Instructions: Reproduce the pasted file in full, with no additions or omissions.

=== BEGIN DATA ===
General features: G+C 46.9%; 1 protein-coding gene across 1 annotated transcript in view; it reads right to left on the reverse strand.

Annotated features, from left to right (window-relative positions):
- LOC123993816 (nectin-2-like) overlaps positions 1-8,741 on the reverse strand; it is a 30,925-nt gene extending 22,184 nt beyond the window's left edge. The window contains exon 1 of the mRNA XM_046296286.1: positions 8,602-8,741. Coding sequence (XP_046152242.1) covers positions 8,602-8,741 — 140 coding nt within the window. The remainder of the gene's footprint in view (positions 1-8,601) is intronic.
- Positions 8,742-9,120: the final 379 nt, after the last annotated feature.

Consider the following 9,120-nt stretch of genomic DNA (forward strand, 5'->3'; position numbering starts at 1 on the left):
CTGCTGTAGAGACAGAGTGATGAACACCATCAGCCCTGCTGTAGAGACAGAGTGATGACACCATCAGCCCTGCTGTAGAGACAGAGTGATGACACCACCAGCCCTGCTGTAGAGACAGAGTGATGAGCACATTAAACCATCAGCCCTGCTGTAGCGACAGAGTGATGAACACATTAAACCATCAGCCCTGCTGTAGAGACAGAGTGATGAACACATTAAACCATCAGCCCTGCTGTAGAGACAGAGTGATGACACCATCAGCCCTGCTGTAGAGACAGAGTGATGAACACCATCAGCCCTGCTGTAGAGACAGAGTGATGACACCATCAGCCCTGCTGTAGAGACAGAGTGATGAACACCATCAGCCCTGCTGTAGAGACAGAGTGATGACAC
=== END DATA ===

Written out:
General features: G+C 46.9%; 1 protein-coding gene across 1 annotated transcript in view; it reads right to left on the reverse strand.

Annotated features, from left to right (window-relative positions):
- LOC123993816 (nectin-2-like) overlaps positions 1-8,741 on the reverse strand; it is a 30,925-nt gene extending 22,184 nt beyond the window's left edge. The window contains exon 1 of the mRNA XM_046296286.1: positions 8,602-8,741. Coding sequence (XP_046152242.1) covers positions 8,602-8,741 — 140 coding nt within the window. The remainder of the gene's footprint in view (positions 1-8,601) is intronic.
- Positions 8,742-9,120: the final 379 nt, after the last annotated feature.

Consider the following 9,120-nt stretch of genomic DNA (forward strand, 5'->3'; position numbering starts at 1 on the left):
CTGCTGTAGAGACAGAGTGATGAACACCATCAGCCCTGCTGTAGAGACAGAGTGATGACACCATCAGCCCTGCTGTAGAGACAGAGTGATGACACCACCAGCCCTGCTGTAGAGACAGAGTGATGAGCACATTAAACCATCAGCCCTGCTGTAGCGACAGAGTGATGAACACATTAAACCATCAGCCCTGCTGTAGAGACAGAGTGATGAACACATTAAACCATCAGCCCTGCTGTAGAGACAGAGTGATGACACCATCAGCCCTGCTGTAGAGACAGAGTGATGAACACCATCAGCCCTGCTGTAGAGACAGAGTGATGACACCATCAGCCCTGCTGTAGAGACAGAGTGATGAACACCATCAGCCCTGCTGTAGAGACAGAGTGATGACAC